A carrier not only keeps these cats from getting into trouble, but also often serves as a safe haven - a cozy, contained space where the cat has privacy and a place of his own. Of course, a crate at home must be used humanely and not abused. No pet should be left alone in a crate for more than a couple of hours. Many cats find crates stressful at first. That fear can usually be overcome with patience and treats. You don't have to face the grueling training task unprepared. Many pet shops offer pamphlets on crate training or even training videos. At the very least, when you're buying a cat carrier, ask for the manufacturer's sales sheet describing the crate's features. It usually explains what size carrier to buy, various uses and the basics of crate training.
Here are some basic steps for crate training your cat:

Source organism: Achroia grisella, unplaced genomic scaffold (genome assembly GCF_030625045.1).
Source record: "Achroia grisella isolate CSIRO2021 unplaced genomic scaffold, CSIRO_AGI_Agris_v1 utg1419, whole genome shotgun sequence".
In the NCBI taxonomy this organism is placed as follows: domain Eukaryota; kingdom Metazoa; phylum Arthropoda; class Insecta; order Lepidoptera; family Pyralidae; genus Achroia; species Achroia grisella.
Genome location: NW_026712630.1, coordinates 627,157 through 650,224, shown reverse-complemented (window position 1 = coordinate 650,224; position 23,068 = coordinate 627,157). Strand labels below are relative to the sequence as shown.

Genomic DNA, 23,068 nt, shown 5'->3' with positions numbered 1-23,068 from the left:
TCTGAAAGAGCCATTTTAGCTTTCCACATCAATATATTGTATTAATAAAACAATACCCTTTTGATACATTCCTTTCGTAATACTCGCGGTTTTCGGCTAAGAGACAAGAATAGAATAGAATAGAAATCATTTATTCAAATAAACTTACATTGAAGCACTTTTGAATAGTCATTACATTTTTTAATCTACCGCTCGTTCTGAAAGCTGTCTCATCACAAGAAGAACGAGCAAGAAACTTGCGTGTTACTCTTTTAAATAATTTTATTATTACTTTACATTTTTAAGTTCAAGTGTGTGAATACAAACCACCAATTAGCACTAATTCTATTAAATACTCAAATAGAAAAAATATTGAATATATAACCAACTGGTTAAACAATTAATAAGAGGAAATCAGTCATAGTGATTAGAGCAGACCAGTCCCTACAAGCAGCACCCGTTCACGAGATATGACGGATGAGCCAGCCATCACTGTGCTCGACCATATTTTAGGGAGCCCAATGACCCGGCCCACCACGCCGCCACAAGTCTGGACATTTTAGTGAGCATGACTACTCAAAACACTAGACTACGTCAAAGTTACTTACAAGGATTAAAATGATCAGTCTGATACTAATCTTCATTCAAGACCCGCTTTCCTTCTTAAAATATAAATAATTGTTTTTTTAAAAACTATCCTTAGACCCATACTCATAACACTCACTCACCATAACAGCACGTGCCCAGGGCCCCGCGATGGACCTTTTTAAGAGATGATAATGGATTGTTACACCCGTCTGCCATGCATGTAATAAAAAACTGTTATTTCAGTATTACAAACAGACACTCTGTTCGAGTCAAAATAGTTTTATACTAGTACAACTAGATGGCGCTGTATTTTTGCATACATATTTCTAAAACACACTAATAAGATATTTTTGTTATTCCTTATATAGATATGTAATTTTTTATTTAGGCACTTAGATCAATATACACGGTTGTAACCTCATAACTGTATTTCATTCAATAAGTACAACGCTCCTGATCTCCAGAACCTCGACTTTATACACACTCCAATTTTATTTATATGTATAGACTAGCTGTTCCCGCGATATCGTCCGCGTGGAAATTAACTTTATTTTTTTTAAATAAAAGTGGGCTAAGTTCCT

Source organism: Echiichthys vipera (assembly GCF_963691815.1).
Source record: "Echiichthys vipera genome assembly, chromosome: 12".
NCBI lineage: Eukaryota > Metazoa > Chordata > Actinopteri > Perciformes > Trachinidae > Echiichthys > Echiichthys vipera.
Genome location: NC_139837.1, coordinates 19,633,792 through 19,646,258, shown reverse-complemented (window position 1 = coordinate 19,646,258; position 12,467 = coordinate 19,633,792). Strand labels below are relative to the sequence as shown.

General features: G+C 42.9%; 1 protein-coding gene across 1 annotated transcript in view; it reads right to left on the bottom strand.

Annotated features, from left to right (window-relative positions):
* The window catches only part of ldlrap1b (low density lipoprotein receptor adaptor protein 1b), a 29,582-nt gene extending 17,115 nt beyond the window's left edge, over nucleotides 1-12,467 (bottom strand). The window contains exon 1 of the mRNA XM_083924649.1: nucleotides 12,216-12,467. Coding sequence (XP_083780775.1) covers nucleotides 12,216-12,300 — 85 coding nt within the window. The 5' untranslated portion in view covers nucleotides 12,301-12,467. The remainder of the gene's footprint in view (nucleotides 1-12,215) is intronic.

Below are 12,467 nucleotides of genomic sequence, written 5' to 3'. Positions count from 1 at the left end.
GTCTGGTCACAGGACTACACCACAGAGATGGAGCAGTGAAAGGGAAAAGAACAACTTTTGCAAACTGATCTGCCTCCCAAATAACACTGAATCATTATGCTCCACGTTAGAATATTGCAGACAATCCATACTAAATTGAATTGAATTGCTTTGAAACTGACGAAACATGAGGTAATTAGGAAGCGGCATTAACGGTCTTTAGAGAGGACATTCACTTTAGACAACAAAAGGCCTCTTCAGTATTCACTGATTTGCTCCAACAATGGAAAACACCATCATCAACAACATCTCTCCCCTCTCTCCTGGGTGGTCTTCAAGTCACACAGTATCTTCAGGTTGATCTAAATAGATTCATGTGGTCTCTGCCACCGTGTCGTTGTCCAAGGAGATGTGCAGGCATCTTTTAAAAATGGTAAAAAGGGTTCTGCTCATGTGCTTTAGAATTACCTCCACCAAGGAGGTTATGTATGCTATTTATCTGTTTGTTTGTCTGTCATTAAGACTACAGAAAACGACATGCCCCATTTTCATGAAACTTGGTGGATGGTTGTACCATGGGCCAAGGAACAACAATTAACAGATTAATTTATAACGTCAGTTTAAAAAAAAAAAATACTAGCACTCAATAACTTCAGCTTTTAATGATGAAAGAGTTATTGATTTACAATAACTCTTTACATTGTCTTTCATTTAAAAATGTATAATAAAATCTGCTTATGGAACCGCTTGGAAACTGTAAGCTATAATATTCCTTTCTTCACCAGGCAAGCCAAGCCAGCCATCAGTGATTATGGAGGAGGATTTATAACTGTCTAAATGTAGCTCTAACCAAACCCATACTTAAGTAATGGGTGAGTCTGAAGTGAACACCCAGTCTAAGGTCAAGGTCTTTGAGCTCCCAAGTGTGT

• Place the carrier (with its door open) in a room where he can explore the crate on his own.
• Put food and toys inside to draw his attention. Leave the crate alone for several days
• The first time the cat enters the crate, he should not be locked inside for longer than 10 minutes. Gradually increase the amount of time he is locked inside. Do not let the cat out if he cries or hisses; that only reinforces bad behavior.
• Put favorite toys or soft bedding (particularly an old towel, blanket or sweater that carries your scent) inside the crate in order to help make him feel more secure.
• When kitty settles down, re-open the door to the carrier so he can come and go at will.
• Once your cat accepts the carrier, the next step is to get him used to movement. The crate should be picked up and carried around carefully. Talk soothingly and give treats.
• Slowly acclimate kitty to traveling in your car. At first, just sit in the car with him, and then take him on short errands. Each time you put your crated kitty in the car, increase your travel time. Make the experience as pleasant as possible using toys and treats. Don't limit your car trips to visits to the veterinarian's office and boarding kennel.